Medtronic: From Heart Pumps to Robots

12/10/2019 5:00 am EST

Focus: HEALTHCARE

Adam Mayers

Editor, The Internet Wealth Builder and The Income Investor

Medtronic (MDT) is the world’s largest medical device company with a market cap of US $148 billion, notes Adam Mayers in his Adam Mayers Investing blog.

It is was founded in Minnesota in 1949 and gets 60% of its sales and profits outside the U.S. Medtronic employs 86,000 people of which more than 10% are research scientists. This ensures a steady stream of new products.

The company operates in four segments. Heart management devices, such as pacemakers make up 38% of sales. Stapling, wound closure products and imaging devices are another 29%.

Robots, implants and tools for things relating to the musculoskeletal system and brain are 26%. The remaining 7% is from the diabetes group which makes insulin pumps and other consumables.

Medtronic shares have increased 36.6% year-to-date and the current price of $112.47 is near its 52-week high. Medtronic is also a dividend champion. It raised its dividend with the July payment for the 42nd year in a row. The new rate yields 1.93% at current prices.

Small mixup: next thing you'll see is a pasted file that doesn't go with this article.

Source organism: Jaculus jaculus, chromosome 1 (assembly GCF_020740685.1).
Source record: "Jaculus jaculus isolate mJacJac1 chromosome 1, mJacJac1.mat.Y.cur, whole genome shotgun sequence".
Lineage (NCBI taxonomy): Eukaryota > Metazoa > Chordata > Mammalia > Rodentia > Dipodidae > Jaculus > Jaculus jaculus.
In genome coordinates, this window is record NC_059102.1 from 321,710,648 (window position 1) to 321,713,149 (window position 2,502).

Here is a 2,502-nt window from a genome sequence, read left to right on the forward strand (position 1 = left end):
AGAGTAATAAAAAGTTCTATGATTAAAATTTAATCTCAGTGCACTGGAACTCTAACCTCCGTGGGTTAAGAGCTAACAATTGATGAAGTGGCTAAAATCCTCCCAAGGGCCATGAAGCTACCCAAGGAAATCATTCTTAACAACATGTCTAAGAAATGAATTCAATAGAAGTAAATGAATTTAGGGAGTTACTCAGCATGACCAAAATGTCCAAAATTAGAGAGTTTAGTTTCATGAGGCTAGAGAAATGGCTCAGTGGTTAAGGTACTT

Medtronic’s latest earnings were released Nov. 19 and beat expectations for  the 14th consecutive quarter. Sales rose 3% to $7.71 billion, beating estimates of $7.66 billion. Excluding extraordinary items, the company earned $1.31 per share, topping the average estimate of $1.28. The bottom line was boosted by strong performance in its unit that makes surgical instruments.

Medtronic has been beefing up this part of its operations through acquisitions. In May, it bought Titan Spine Inc., a company that makes titanium spacers that are inserted between the vertebrae during spinal fusion surgery.

The purchase complements an acquisition of Mazor Robotics at the end of 2018. Mazor  is an Israeli specialist in robot-assisted spinal surgery. This type of surgery is a less invasive and more precise alternative to the traditional open spine surgery.

A recent Barron's article noted that Medtronic’s Micra heart pacemaker which provides pacing to a single heart chamber, can be made to treat a dual-chamber condition. Medtronic is applying for approval to do so. If it gets a go ahead it would mean sales to a much larger market.

The article said that success with Micra is an illustration of momentum at Medtronic, including a shift to faster growth and a 14-quarter string of upside earnings surprises. It continues to benefit from the trends of first world aging and emerging market growth. These tailwinds are raising sales and profits and offer investors rising dividends, safety and growth.

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